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A projection operator on a Hilbert space $H$ is defined as operator that projects a vector $x$ of $H$ onto an closed subspace $S$ of $H$. Why the subspace $S$ has to be closed?

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It depends: exactly what properties would you like your projection operator to have? – Nate Eldredge Nov 30 '11 at 23:55
up vote 5 down vote accepted

$S = \{x: P(x) = x\}$, so if the projection $P$ is continuous $S$ must be closed.

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Can we say that if $S$ wasn't closed, the projection $P$ would be discontinuous function at some $x$'s so we couldn't project this $x$'s onto $S$? – Andyk Dec 1 '11 at 16:36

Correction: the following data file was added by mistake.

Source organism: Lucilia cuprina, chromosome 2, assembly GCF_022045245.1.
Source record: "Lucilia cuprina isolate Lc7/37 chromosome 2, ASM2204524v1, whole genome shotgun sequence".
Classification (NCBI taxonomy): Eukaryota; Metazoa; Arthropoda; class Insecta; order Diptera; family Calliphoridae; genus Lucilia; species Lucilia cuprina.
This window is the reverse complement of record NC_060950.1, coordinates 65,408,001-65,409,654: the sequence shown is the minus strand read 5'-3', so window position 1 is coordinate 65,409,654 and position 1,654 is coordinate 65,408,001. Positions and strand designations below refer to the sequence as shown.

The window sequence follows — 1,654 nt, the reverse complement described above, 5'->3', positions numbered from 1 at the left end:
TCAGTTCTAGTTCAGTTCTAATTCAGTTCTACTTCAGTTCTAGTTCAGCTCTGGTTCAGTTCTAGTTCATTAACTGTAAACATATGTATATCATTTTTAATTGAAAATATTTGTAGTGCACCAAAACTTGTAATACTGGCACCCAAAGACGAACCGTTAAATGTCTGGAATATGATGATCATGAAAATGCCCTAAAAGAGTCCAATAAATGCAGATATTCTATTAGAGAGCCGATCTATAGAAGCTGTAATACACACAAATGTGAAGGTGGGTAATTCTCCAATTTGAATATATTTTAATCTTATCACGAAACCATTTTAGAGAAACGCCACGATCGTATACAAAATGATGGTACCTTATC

We might project it onto $S$, but not with a continuous projection. – Robert Israel Dec 2 '11 at 0:21

Your definition of projection could be regarded redundant. However something interesting is given by the case when your subspace is not closed, but a non-closed dense subset. To which vector do project your $x \notin S$ then?

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Can you give an example of such an $S$? – Srivatsan Dec 1 '11 at 2:58

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